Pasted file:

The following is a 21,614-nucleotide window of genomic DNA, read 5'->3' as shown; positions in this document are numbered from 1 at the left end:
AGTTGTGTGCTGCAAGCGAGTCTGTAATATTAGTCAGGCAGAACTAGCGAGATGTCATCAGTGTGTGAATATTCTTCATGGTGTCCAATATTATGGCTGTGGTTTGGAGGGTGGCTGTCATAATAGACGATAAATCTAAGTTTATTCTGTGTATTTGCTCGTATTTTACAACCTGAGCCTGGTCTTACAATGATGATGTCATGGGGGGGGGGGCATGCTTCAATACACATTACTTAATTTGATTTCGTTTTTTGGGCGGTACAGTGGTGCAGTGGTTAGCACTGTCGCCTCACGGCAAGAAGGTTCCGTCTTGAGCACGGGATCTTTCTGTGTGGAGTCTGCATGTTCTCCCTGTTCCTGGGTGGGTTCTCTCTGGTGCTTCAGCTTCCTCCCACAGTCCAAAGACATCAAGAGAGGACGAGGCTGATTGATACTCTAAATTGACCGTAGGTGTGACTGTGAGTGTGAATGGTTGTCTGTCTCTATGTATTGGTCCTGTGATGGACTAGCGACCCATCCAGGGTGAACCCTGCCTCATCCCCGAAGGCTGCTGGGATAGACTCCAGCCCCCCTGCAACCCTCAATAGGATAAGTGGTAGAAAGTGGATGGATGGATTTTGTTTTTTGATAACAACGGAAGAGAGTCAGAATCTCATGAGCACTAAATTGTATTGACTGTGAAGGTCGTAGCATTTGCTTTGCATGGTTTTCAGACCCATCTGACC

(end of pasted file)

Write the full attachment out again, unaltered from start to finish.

The following is a 21,614-nucleotide window of genomic DNA, read 5'->3' as shown; positions in this document are numbered from 1 at the left end:
AGTTGTGTGCTGCAAGCGAGTCTGTAATATTAGTCAGGCAGAACTAGCGAGATGTCATCAGTGTGTGAATATTCTTCATGGTGTCCAATATTATGGCTGTGGTTTGGAGGGTGGCTGTCATAATAGACGATAAATCTAAGTTTATTCTGTGTATTTGCTCGTATTTTACAACCTGAGCCTGGTCTTACAATGATGATGTCATGGGGGGGGGGGCATGCTTCAATACACATTACTTAATTTGATTTCGTTTTTTGGGCGGTACAGTGGTGCAGTGGTTAGCACTGTCGCCTCACGGCAAGAAGGTTCCGTCTTGAGCACGGGATCTTTCTGTGTGGAGTCTGCATGTTCTCCCTGTTCCTGGGTGGGTTCTCTCTGGTGCTTCAGCTTCCTCCCACAGTCCAAAGACATCAAGAGAGGACGAGGCTGATTGATACTCTAAATTGACCGTAGGTGTGACTGTGAGTGTGAATGGTTGTCTGTCTCTATGTATTGGTCCTGTGATGGACTAGCGACCCATCCAGGGTGAACCCTGCCTCATCCCCGAAGGCTGCTGGGATAGACTCCAGCCCCCCTGCAACCCTCAATAGGATAAGTGGTAGAAAGTGGATGGATGGATTTTGTTTTTTGATAACAACGGAAGAGAGTCAGAATCTCATGAGCACTAAATTGTATTGACTGTGAAGGTCGTAGCATTTGCTTTGCATGGTTTTCAGACCCATCTGACC